TV Show Review

TV Review: AGENTS OF S.H.I.E.L.D.: Season 2, Episode 17: Melinda [ABC]

ABC’s Agents of S.H.I.E.L.D. Melinda TV Show ReviewAgents of S.H.I.E.L.D., season 2, episode 17, ‘Melinda,’ was more about the why, behind Agent May’s (Ming-Na Wen) title of ‘The Cavalry,’ than it was about how she got it. While the balance of the episode flashed back to the infamous Bahrain mission, where May received the title she has held in such disdain, the outcome was tied to Jaiying’s (Dichen Lachman) present day mentoring of daughter, Skye (Chloe Bennet).

If Gordon’s (Jamie Harris) breakdown of Skye’s power didn’t answer questions, regarding Bobbi (Adrianne Palicki) & Calderon surviving their run-in with her, then Jaiying’s should have done the trick. I assumed Jaiying reassuring Skye, that her power couldn’t hurt a mountain, was to get her to cut loose, without thinking of all the critters she just killed. Be hard to get anywhere, if we dwelt on all the living things we step on; so: yay, power play!

The Afterlife subplot made Skye’s reunion with her mother official – some part of Skye already knowing adding to the catharsis of the moment – and promises to bring a new dynamic to the her relationship with Cal (Kyle MacLachlan); but Afterlife’s other lock-down resident was at the center of an emerging Mutant vs Morlock dynamic. Raina’s (Ruth Negga) ongoing malcontent drew sympathy from Gordon, who questioned the capacity of ‘normals,’ like Lincoln (Luke Mitchell), to understand what she was going through. If Raina ever gets past her funk, this might be something well within her willingness/ ability to exploit. With what had to be an ironic nod, to her time working for a false clairvoyant, the episode provided a pretty good reason for her doing just that.

There was also some Inhuman, named Ethan (Kris Lemche), announcing a sabbatical – the kind of out of the blue detail that should mean something. Not this time around, though.

After Simmons (Elizabeth Henstridge) had pulled a Lucy, passing Coulson’s ‘football’ to Fitz (Iain De Caestecker), from out of Team Gonzales’ running kick, Fitz was finally able to contact Coulson & Hunter (Nick Blood) – one bit of MacGyvery, from Fitz, locked in a restroom (it’s not a tail if it’s on top of you), leading to the promise of another, by Hunter. By finally, I meant that the scene was the rear bumper of the episode; but subplots are subs, after all. This was a May episode.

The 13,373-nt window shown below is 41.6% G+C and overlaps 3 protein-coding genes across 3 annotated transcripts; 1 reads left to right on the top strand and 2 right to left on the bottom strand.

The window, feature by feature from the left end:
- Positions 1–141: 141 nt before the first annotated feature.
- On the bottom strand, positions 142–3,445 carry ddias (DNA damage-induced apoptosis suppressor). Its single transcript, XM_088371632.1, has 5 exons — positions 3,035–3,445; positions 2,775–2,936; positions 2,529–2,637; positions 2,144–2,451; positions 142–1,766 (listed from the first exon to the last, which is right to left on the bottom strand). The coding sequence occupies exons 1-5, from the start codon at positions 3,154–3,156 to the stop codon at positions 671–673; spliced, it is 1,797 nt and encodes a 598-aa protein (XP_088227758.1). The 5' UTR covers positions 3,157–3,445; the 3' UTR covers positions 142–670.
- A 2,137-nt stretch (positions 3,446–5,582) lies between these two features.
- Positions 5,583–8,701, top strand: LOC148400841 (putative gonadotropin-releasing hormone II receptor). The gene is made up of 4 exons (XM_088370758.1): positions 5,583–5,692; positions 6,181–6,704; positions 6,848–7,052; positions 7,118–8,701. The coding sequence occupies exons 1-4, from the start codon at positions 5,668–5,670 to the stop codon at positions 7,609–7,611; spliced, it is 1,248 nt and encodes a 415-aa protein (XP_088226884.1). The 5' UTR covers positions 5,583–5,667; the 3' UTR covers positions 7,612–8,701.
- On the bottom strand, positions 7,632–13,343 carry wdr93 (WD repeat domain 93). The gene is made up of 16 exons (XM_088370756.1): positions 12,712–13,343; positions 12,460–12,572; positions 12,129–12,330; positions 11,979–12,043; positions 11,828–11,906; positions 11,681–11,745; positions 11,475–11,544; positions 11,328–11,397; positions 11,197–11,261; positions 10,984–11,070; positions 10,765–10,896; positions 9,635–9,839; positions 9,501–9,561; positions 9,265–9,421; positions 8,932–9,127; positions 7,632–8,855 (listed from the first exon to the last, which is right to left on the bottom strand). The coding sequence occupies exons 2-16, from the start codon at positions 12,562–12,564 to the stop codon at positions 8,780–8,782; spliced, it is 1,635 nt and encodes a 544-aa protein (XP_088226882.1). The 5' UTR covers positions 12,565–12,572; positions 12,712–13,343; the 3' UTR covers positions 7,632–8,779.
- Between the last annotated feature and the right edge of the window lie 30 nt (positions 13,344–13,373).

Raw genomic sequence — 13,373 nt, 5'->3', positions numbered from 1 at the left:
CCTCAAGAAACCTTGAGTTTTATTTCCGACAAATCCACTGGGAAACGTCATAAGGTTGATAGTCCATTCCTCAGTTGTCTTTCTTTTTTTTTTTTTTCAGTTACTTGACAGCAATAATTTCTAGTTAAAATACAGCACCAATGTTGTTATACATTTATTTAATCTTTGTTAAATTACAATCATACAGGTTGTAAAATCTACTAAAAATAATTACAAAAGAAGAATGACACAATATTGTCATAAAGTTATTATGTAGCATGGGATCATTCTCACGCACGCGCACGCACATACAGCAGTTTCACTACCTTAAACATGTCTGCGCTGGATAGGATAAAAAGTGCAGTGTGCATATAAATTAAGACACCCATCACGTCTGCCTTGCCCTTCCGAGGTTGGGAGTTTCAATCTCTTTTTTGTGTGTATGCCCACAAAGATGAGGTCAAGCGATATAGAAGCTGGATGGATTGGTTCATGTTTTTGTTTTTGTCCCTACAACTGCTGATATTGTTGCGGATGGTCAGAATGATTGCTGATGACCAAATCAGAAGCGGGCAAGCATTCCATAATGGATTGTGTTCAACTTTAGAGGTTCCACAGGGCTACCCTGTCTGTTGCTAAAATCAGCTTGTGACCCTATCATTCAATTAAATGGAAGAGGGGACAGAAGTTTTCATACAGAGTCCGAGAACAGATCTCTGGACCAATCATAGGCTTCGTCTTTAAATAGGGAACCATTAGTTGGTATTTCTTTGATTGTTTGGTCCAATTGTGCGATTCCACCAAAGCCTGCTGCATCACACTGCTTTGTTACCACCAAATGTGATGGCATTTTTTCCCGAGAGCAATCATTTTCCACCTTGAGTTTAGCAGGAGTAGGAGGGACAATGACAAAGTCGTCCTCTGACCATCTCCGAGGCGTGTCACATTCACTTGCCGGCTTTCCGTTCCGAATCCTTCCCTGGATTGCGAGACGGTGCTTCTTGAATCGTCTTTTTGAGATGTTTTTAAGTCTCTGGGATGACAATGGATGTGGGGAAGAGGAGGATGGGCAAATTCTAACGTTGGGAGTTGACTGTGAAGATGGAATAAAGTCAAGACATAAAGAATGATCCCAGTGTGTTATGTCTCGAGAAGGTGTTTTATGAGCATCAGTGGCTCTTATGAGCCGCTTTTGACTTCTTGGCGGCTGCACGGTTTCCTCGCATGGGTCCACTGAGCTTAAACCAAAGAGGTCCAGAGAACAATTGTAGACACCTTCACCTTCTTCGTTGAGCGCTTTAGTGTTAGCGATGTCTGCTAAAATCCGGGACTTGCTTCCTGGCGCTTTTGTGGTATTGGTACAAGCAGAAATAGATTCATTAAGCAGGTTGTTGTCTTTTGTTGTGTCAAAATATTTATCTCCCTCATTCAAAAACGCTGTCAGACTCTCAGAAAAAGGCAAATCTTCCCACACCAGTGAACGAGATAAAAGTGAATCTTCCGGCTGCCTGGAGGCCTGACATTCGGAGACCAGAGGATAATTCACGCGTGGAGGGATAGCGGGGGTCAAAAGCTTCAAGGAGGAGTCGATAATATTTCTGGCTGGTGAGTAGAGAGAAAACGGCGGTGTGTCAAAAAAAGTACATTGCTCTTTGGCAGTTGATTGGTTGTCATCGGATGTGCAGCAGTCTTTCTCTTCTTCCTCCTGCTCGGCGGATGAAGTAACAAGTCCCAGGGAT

After seemingly missing the Fitz-Simmons bait-and-switch gambit, Bobbi’s interrogator’s perceptiveness kicked in, again, to note May’s reaction to the Theta Protocol reveal. If I didn’t know better, I’d think this was done more for our benefit, than May’s; prepping viewers more for the next MCU tie-in, than any likely May-Coulson confrontation. I will admit, however, juxtaposing May’s current moment of Coulson doubt, with her formative flashback experience, alongside him, made for good red herring material.

Flashback Coulson made two fundamental, and fatal, mistakes, regarding their mission, that supposedly had some bearing on current May’s willingness to entertain Team Gonzales’ suspicions of him. The first, was assuming that ‘gifteds’ actually wanted to be helped; the second was not picking up on what “leave us alone” (and the subsequent friendly fire calls) immediately implied. It would be the fallout from those misreads that would leave May with both her reputation, and a lasting trauma – the latter now being used to validate the very notion that May could turn on Coulson.

Flashback May wasn’t all that quick to pick up on what they were up against, either; but keeping up, as she did, in what was essentially the worst kill-room hostage scenario imaginable, certainly made a case for her earning her title. Considering just how dirty her hands had to get, however, to both survive the experience, and get her people out, the case was made for why she has always hated the title.

I probably would have caught on to that dirt a lot sooner, had it not been for one off detail – with gunmen drawing their weapons before ‘contact’ was made – but it was still nice to know that some characters weren’t actually gratuitous, and there was an extra layer to the Jaiying tie-in.

Melinda May became ‘The Cavalry’ because Human rationalization works on our natural ability to fill in the blanks. For the Agents/ operators that walked away the Bahrain mission, Ockham’s Razor was responsible for May’s fabled reputation. For viewers, the events of Bahrain didn’t just frame the emotionally distant, all-business character we were introduced to, but gave us an idea of what she had lost, along the way. For the sake of the Spy-vs-Spy arc, ‘Melinda’ was to be the why behind a possible reset, to the May-Coulson relationship, for any kind of civil war that Agents might get involved with.

‘Melinda’ was why the Melinda May we never knew has become the Melinda May we think we know. Expect Agents to test us on that knowledge.

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About the author

Sam Joseph

Sam is an Avid consumer/observer of Geek culture, and collector of Fanboy media from earliest memory. Armchair sociologist and futurist. Honest critic with satirical if not absurdist­­ wit with some experience in comics/ animation production.

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